The “European Project,” like the United States, is in need of a regime change. It will be vulnerable to populist condemnation and counteraction until it scraps the elite designs at its origin. In a time when pseudo-revolutions have brought pseudo-regime-change around the world—with Thailand, Ukraine, Egypt, among others, all recently experiencing “revolutions” that turned out to be replacements of one set of elites with another—it is worth thinking about the necessary ingredients for a better, different Europe.
Zygmunt Bauman, one of the last members of a grand generation of Polish intellectuals—Leszek Kołakowski and Zbigniew Herbert were his peers—died this month at ninety-two. He was a European in the best sense of the word, a scavenger of the best elements of multiple intellectual traditions. It was typical of him to devote his last book—though posthumous work will surely follow—to the question of borders. He was born in a Poland that changed its borders nine times in his lifetime, so he knew something about them. In Strangers at Our Door, Bauman examines how the refugees on Europe’s shores have been transformed from people trying to better their lives into “harbingers of bad news,” in Brecht’s phrase. The very idea of a migrant “crisis” seems to him to suggest the creation of a moral panic, not by the refugees themselves, but those who wish to make their arrival seem like it portends the end of Europe. We want to think the arrival of these strangers has nothing to do with us, Bauman says. And we blame them because we cannot shirk the knowledge that they have everything to do with us.
Bauman was a virtuoso of moral thinking about the present. His writing has of a strangely appealing way of blending breezy reflections on worthies like Kant and Arendt with Talmudic meditations on the latest Guardian news reports. Theorists and poets shuffle in and out of his paragraphs at whim; his books operate like open houses.
Europeans today use the degradation of refugees as a psychological balm for their own downtroddenness.
One of his opening thoughts in Strangers is that the “society of performance” has replaced “society of discipline.” A society in which citizens perpetually strive to improve their social credit, without any day of rest, is one that leaves them separated from themselves, depressed, and unable to cope with moral duties of the kind the refugee crisis has brought to their door.
Another idea he presents—an old one—is that the obsession of political leaders with “securitization” is a “conjurer’s trick, calculated to be just that; it consists in shifting anxiety away from problems that governments are incapable of handling (or are not keen on trying to handle) to problems that governments can be seen—daily and on thousands of screens—to be eagerly and sometimes successfully handling.” That, in a nutshell, is how Bauman sees the fixation on terrorism: it is not something that governments can solve, but they can be seen to be trying to solve it, whereas climate change, the de-democratization of global capital, and inevitable migration are problems too big to address.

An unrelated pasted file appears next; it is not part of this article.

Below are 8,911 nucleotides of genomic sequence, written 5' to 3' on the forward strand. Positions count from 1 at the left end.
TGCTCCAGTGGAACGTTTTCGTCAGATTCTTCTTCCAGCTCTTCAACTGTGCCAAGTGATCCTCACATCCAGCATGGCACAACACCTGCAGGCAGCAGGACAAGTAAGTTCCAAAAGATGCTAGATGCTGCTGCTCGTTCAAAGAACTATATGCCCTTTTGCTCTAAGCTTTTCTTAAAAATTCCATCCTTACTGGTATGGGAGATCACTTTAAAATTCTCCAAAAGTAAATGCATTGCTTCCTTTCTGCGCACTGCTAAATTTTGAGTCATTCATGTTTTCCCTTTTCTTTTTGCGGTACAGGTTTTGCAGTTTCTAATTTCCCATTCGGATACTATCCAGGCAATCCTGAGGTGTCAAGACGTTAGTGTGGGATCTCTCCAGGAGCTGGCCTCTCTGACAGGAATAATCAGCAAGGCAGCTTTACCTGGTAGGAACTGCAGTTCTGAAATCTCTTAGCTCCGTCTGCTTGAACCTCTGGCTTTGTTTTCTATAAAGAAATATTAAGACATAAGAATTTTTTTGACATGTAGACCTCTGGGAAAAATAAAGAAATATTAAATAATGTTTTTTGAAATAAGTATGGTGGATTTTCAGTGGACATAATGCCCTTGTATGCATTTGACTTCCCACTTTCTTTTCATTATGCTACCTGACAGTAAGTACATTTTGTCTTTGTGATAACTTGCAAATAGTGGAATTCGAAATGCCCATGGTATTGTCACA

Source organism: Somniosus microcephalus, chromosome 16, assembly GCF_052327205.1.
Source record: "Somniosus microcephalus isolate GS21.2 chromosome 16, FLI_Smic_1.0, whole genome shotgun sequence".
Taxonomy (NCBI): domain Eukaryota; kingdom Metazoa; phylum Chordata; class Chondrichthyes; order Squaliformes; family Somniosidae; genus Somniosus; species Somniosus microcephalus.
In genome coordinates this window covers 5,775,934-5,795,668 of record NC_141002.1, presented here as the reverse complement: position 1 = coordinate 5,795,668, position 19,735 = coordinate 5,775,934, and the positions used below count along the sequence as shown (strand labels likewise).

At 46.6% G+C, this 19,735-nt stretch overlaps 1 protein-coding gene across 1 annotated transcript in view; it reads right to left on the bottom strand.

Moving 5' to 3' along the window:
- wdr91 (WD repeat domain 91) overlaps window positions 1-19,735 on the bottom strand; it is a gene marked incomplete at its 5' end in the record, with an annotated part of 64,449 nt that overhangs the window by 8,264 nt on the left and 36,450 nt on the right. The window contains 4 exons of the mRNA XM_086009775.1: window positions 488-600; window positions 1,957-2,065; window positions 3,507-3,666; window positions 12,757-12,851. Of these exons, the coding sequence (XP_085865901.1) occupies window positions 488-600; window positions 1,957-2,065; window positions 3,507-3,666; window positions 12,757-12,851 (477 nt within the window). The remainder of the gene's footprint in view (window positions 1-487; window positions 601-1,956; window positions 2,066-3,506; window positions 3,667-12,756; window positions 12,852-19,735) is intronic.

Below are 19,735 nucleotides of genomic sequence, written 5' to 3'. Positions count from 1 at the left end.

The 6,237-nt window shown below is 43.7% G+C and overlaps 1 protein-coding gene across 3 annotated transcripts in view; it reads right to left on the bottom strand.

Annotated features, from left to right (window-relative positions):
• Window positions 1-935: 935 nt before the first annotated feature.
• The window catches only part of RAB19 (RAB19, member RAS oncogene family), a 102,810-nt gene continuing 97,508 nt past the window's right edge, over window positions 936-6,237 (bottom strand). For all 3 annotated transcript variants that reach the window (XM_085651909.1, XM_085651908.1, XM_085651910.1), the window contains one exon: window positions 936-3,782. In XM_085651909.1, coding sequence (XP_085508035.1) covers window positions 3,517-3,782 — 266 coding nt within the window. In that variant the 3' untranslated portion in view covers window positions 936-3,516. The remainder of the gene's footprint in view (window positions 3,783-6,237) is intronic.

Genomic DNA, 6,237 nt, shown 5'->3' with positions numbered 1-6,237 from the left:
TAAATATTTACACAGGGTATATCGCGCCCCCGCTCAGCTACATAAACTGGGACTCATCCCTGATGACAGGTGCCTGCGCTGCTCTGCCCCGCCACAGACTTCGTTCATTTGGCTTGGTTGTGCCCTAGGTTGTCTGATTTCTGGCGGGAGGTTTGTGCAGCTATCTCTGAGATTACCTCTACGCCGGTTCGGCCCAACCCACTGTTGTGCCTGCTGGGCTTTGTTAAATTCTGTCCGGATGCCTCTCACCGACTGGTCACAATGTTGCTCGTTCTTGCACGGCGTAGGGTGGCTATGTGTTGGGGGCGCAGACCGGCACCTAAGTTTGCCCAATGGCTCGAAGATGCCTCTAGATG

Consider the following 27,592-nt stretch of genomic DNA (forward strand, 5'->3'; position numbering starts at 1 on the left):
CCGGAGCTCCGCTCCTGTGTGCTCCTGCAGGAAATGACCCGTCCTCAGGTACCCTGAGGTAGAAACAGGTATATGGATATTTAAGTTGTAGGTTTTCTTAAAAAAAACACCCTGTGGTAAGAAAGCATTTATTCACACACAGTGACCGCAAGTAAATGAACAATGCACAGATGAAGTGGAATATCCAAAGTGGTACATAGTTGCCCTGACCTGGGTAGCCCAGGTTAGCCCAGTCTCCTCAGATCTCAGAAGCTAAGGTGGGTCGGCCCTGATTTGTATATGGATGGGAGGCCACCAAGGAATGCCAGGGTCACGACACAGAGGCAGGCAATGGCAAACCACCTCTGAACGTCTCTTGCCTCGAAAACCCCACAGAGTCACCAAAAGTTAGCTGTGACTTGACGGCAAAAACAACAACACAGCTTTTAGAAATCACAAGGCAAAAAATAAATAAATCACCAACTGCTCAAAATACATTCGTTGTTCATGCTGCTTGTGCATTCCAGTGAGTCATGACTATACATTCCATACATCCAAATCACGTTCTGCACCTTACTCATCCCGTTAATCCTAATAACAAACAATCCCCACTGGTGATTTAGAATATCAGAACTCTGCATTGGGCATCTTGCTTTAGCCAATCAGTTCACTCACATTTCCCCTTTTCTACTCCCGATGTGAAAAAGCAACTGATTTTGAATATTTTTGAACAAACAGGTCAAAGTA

The most provocative of Bauman’s offerings is his most simple: that many Europeans today, like white sharecroppers in the Confederate South looking down on slaves, use the degradation of refugees as a psychological balm for their own downtroddenness: at least, they feel, there is a rung still well below them.
Bauman writes with the moral tenacity of an old man who doesn’t care if he’s repeating himself or if his points are unoriginal. I don’t particularly mind either. But if he has a weakness in this book—and in his later work generally—it’s that he’s too modest. It is one thing to quote the current Pope about how we must not become Pontius Pilate, washing our hands of the responsibilities at our door. But there are more radical ways to think about how refugees and migrants can aid in a full-scale political renovation of Europe, or the United States.
The Bulgarian thinker Ivan Krastev was right when he argued that the real revolutionaries of today are migrants: they vote and protest and change reality with their feet. Instead of trying to bring down their home governments in Lagos or Managua or Niamey, as they may have done in an earlier era, they simply leave. The English thinker Malcolm Bull has slyly pointed out that nothing greases regime change along like too many migrants and too many young people with too much time on their hands. In his realistic utopia, Europe is more grateful for refugees than refugees are grateful to it.
People often wonder whether Europe can remain Europe with too many different people in it. Bull asks a better question: “Can Europe be different with the same people in it?”